The Impact of Demonetization on the Corporate Sector

On November 8, 2016, the Indian
government made a surprise announcement that certain currency notes
(representing 86% of the currency then in circulation) would no longer be legal
tender (although they could be deposited in banks over a limited period). The
stated reason for this sudden “demonetization” was to combat tax evasion and
corruption associated with “unaccounted-for” cash. We compute abnormal returns
for firms on the Indian stock market around this event, and compare patterns of
abnormal returns for different subsamples of firms defined by industry,
ownership structure, and other characteristics. There is little evidence that
sectors thought to be associated with greater tax evasion or corruption
experienced significantly different returns. However, we find substantial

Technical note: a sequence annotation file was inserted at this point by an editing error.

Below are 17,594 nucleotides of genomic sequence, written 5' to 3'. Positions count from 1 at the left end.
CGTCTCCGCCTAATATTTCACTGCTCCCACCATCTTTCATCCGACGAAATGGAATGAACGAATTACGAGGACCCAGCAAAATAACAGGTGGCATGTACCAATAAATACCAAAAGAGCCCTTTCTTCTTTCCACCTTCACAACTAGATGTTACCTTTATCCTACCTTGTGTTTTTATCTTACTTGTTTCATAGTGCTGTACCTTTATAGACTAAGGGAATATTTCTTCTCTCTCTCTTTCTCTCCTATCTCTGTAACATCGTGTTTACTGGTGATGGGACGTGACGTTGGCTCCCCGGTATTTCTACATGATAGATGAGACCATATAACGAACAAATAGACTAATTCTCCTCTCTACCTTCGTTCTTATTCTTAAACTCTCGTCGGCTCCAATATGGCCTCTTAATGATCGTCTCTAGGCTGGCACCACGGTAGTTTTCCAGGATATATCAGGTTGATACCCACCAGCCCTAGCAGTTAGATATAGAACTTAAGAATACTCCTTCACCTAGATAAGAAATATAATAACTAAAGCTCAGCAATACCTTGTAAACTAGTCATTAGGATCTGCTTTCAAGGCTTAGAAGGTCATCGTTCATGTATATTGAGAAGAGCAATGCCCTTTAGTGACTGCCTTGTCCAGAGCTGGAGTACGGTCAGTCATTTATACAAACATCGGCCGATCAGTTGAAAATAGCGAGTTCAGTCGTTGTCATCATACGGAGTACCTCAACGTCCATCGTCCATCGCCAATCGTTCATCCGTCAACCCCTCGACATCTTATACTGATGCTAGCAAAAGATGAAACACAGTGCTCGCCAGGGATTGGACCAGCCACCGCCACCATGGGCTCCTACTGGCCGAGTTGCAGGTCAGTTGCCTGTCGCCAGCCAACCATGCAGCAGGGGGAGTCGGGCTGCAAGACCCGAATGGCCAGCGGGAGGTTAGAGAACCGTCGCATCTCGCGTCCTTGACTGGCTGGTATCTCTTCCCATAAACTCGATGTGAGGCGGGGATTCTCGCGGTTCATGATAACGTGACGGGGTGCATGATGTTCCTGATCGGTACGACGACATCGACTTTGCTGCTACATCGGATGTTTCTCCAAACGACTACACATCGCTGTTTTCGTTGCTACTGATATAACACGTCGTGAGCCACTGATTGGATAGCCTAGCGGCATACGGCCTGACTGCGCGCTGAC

positive returns for banks and for state owned enterprises (SOEs), implying
market expectations that are puzzling in some respects. The bank results appear
to indicate a market expectation of a persistent increase in financial depth.
We also find a pattern of higher returns for industries that are characterized
by a greater dependence on external finance, possibly suggesting an expectation
of an easing of financial constraints. The returns for SOEs may be due to
possible indirect effects of the announcement on perceptions of future
corruption among these firms.

About the author

Umakanth Varottil

Umakanth Varottil is an Associate Professor at the Faculty of Law, National University of Singapore. He specializes in corporate law and governance, mergers and acquisitions and cross-border investments. Prior to his foray into academia, Umakanth was a partner at a pre-eminent law firm in India.

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